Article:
Biding time – The US Department of Justice (DOJ) filed a brief late Tuesday opposing a motion by California to delay a future hearing on the government’s constitutionality challenge to the state’s ETS linkage with Quebec. The move was widely expected as the DOJ had voiced opposition in emails included in California’s filing earlier in the week. In the DOJ brief, the Trump administration argued that the US District Court for the Eastern District of California should reject California’s request to shift a future hearing to Apr. 20 because state officials had made a similar motion in December. “This court should not tolerate such manipulation of its schedule,” the DOJ wrote. California had argued that additional time was necessary because two pending motions could substantially alter the case. The DOJ offered a compromise of shifting a future Sacramento hearing from Feb. 24 to Mar. 9. There currently is no timetable for the court to rule on the issue.
Wistful for WCI? – Two of the Ontario Liberal Party’s six leadership candidates have considered bringing back a form of cap-and-trade, the National Observer reports. Candidates Brenda Hollingsworth and Alvin Tedjo both floated the idea of implementing a cap-and-trade programme, which was established by Kathleen Wynne’s former Liberal government before the Progressive Conservative administration of Premier Doug Ford abruptly cancelled the WCI-linked carbon market in summer 2018. The responses of all six candidates included sticking with the federal ‘backstop’ CO2 pricing regime, implementing a provincially-run version, and reviewing emissions data available in 2022 before deciding.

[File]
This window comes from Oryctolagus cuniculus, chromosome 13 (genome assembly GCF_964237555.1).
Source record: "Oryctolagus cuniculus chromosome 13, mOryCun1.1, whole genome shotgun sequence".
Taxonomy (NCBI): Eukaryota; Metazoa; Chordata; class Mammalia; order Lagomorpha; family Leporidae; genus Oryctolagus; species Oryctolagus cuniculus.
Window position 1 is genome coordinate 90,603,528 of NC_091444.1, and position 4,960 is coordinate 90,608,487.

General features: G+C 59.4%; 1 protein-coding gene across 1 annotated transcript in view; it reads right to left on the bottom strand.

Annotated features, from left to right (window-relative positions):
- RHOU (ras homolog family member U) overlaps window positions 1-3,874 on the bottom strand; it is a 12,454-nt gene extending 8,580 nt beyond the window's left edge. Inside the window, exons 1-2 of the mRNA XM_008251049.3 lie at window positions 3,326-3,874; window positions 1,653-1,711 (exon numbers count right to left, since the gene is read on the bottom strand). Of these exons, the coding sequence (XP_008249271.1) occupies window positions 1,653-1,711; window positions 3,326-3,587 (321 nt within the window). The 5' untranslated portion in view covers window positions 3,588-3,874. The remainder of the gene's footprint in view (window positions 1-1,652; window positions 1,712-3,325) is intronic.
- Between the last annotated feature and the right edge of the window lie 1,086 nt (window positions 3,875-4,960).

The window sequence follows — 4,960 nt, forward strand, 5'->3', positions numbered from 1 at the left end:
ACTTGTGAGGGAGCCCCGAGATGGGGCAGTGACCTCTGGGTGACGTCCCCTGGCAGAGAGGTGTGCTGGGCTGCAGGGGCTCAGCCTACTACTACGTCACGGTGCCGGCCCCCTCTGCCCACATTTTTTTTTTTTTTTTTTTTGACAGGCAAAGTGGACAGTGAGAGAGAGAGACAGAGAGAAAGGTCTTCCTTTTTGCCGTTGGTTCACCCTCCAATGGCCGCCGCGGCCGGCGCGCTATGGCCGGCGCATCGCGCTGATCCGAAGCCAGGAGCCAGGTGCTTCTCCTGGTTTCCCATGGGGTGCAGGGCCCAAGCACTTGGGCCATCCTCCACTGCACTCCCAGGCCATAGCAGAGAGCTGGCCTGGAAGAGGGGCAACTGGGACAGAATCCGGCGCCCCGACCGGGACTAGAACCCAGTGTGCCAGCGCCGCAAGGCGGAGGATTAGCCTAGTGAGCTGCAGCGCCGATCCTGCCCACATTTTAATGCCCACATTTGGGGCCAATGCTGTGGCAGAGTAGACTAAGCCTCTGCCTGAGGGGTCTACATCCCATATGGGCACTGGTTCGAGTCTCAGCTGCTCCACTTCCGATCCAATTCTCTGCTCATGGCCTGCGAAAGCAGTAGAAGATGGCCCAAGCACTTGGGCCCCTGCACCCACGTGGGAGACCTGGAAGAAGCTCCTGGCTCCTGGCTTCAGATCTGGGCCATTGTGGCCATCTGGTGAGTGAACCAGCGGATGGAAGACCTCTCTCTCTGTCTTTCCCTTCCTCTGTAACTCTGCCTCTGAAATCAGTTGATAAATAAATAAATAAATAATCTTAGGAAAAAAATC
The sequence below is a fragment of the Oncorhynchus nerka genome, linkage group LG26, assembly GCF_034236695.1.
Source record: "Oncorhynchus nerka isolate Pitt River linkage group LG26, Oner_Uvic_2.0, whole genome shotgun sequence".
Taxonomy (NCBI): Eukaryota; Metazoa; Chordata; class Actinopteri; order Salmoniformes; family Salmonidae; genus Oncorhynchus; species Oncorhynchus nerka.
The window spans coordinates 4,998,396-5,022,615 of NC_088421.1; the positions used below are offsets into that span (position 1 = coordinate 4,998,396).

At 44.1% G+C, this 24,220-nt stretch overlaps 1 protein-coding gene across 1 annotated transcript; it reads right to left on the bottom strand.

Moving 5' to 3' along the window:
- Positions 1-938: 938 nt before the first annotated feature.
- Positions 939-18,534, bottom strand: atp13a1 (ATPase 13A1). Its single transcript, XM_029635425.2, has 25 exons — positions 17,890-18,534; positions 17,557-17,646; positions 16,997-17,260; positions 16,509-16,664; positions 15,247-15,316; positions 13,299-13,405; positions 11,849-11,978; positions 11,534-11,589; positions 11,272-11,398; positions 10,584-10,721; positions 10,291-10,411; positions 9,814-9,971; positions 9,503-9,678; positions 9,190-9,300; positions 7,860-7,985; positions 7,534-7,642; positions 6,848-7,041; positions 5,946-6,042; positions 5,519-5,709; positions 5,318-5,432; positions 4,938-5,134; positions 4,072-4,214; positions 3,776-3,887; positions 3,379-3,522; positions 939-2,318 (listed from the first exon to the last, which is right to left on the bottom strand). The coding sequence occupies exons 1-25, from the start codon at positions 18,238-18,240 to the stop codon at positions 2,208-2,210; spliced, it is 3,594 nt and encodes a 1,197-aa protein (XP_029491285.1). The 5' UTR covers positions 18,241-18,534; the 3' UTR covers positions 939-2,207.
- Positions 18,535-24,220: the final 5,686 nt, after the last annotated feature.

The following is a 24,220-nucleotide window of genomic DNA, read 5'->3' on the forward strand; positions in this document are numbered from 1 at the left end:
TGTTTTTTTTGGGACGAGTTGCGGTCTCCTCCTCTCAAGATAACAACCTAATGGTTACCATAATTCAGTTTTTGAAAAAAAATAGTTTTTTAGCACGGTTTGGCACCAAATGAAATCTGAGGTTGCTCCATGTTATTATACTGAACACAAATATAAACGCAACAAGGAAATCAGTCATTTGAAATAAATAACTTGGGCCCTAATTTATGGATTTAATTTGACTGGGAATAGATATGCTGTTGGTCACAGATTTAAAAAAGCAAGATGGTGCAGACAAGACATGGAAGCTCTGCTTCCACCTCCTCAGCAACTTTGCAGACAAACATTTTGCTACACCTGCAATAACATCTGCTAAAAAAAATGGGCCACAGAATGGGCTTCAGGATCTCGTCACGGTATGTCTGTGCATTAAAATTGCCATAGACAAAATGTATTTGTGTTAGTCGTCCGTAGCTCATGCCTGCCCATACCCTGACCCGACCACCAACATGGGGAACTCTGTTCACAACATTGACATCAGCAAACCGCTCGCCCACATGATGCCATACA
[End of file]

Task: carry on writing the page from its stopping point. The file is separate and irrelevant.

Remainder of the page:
Fund fun – Revenues from New Brunswick’s proposed CO2 tax will flow into the Canadian province’s climate change fund, not be distributed back to residents as under the current federal ‘backstop’ system, Minister of Environment and Local Government Jeff Carr said Tuesday. During the inaugural meeting of the Maritime province’s Standing Committee on Climate Change and Environmental Stewardship, the Progressive Conservative party minister said the carbon revenue could go towards purposes such as adaptation plans, flood mitigation projects, and energy efficiency initiatives. Ottawa approved New Brunswick’s provincially-administered CO2 levy to start in Apr. 2020. (Global News)
And finally… Got meat beat – An EU tax on meat to cover its environmental damage could raise billions to help farmers and consumers produce and eat better food, according to a report by researchers CE Delft for the Tapp Coalition of NGOs. It estimates that covering these costs would increase the price of beef, pork and chicken by 40 UK pence (€0.47), 31p and 14p per 100g, respectively and would “increase the cost of a supermarket steak by about 25%”. (The Guardian)